Posted in:

How to Get Early Adopters for Your Startup

© by Adobe Stock


As a small business owner, you probably know how hard it is to get your startup off the ground. It’s difficult enough to find customers who are willing to give your product a try but finding those customers early on in its development cycle can be even more challenging. If you want your company to succeed, though, it’s important that you get in front of potential customers as soon as possible—and what better way than by targeting early adopters?

Early adopters have been shown to have a massive impact on the success of a startup

Early adopters have been shown to have a massive impact on the success of a startup. They are willing to take a risk on new products, are more likely to spend money on those products, and will help spread the word about it.

It’s not worth it to pursue early adopters who are also competitors

You should be focusing your efforts on early adopters who are either non-competitors or users who aren’t yet competitors.

Why? Because it’s not worth it to pursue early adopters who are also competitors. They won’t help you grow, and they probably won’t give your product a good review (because it is competing against their own). Plus, the more people you have already in your network of customers, the less likely any one of them is to want to try out a new service for fear of being left behind by the rest of their friends and colleagues.

Be selective about who you target as an early adopter

When looking for early adopters, be selective about who you target.

  • Target people who are interested in your product. If they haven’t heard of it and aren’t interested, they won’t be likely to adopt.
  • Target people who are likely to tell others about your product. Word of mouth is the best way to get new adopters, so make sure that there’s a good chance someone will talk about your product with their peers before they adopt it themselves!
  • Finally, make sure that the users you target have enough time available for them to provide feedback on the product. You’ll want them to give thoughtful responses so that when other potential adopters see these comments on social media or read about them online (or wherever else), they feel confident in adopting too!

Reward your early adopters by letting them be a part of your company’s development

Giving your early adopters access to the product and letting them give feedback on it will help you improve your product, but this goes further than that. If you let them see their ideas implemented in the product and feel like they are helping to build something that they care about, they will be more likely to recommend it to their friends. This can also make them feel invested in the company as a whole, which makes them more likely to help promote the startup and support it when things get tough later on.

Asking for people’s email addresses is a great way of getting early adopters for your startup because many people like being part of something new and interesting. It works even better if you have an incentive for people to give out their email addresses (such as free access or discounts) to add an incentive for joining up with your company instead of competitors’.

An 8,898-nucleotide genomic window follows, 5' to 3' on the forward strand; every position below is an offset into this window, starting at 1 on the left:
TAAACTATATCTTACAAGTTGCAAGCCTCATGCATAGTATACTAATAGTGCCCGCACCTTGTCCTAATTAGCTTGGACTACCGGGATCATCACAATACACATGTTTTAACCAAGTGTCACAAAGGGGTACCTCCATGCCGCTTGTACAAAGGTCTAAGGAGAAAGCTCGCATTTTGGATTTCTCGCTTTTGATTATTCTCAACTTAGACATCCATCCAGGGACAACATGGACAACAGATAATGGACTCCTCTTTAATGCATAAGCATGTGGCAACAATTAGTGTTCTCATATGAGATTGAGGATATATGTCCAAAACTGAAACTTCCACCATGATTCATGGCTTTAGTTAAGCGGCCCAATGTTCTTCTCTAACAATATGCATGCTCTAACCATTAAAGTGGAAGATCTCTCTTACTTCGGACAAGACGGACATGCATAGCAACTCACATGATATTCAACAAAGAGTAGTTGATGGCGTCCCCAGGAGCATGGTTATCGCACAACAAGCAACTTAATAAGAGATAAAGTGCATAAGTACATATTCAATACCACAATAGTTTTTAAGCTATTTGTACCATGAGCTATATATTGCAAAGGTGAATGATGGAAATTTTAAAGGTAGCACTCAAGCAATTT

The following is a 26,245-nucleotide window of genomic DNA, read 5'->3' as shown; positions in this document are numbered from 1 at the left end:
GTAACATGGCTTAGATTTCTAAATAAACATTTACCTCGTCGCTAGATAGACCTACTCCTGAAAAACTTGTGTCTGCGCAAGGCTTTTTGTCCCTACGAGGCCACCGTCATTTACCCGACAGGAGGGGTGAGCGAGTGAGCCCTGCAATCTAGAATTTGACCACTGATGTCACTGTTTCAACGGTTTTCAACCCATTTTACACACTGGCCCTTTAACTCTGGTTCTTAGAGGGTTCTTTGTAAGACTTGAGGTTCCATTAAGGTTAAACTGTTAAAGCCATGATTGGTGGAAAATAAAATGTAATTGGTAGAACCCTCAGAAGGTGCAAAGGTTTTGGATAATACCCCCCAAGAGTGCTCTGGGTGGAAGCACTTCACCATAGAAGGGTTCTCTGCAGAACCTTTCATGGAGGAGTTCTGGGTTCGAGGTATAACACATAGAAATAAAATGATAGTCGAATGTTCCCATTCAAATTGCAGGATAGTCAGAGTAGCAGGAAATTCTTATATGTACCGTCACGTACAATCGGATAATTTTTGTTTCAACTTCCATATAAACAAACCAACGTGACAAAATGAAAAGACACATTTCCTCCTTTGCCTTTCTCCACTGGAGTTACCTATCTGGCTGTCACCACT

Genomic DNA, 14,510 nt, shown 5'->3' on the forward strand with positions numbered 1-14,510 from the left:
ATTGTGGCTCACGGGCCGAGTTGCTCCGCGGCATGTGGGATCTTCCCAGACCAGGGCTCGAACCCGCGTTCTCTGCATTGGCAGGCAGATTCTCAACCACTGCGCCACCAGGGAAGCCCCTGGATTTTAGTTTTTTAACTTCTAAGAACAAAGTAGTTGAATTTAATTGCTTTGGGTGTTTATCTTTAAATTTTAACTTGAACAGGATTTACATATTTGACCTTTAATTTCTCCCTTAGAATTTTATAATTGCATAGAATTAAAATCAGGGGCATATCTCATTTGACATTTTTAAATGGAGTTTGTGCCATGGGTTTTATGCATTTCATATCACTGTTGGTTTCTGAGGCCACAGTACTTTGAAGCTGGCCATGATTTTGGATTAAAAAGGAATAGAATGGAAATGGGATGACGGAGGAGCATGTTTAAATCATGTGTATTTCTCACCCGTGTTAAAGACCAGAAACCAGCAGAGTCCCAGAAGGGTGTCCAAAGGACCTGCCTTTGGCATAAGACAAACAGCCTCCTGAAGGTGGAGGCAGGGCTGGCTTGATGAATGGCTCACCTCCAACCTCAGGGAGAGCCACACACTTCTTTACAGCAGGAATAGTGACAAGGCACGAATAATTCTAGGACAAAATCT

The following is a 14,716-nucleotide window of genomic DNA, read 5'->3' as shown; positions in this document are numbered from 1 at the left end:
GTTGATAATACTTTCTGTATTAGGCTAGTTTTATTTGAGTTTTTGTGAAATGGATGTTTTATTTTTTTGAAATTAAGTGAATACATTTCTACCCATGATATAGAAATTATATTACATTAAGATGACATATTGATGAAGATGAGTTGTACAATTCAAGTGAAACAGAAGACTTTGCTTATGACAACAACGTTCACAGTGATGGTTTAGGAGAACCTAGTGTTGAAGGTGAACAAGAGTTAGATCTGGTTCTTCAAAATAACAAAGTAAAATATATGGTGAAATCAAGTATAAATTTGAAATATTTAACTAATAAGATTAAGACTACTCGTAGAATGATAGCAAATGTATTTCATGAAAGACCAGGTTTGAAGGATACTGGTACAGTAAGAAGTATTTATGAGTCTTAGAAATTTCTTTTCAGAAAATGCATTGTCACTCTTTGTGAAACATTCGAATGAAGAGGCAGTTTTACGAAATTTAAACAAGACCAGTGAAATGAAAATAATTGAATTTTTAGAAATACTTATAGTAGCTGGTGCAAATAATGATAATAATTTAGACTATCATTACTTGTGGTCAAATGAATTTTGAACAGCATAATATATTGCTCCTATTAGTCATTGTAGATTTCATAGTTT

Use newsletters to get highly targeted customers

Newsletters are a great tool to get in touch with potential customers. They’re easy to create, and you can use them to promote your products or services. With newsletters you can stay in touch with your customers by sending them the information they want to read, like new product releases and industry news.

You don’t have much time? Create an email list before launch so that when you do launch, all those people will already be waiting for your product!

Actively pursuing and working with early adopters is proven to be a great way to get your startup off the ground

As a founder, you should be setting your sights on early adopters.

Early adopters are a great source of feedback and support. They’re also instrumental in helping you get traction and spread the word about your product. These people will serve as test subjects during beta testing, so it’s important that they see value in what you’re offering right now. This can help shape future iterations of your product—the better it is received by this group, the more likely others will adopt it when it becomes available to everyone else.

It’s not enough for an entrepreneur to just attract early adopters; they need to actively pursue them as well. The best way to do this is through networking: attend conferences and events where entrepreneurs congregate (like TechCrunch Disrupt or hosted by, meetup groups where founders gather together online (like Product Hunt), or even simply by asking friends who have their own startups if they’d like some help testing out something new!


We hope this article has given you a better understanding of how early adopters can help your startup succeed. They are an important group of people and should be treated as so. If you want to reach out to them, make sure that your product or service is something they will actually use or need. Remember that not everyone will become an early adopter, but this doesn’t mean that those who do aren’t worth pursuing!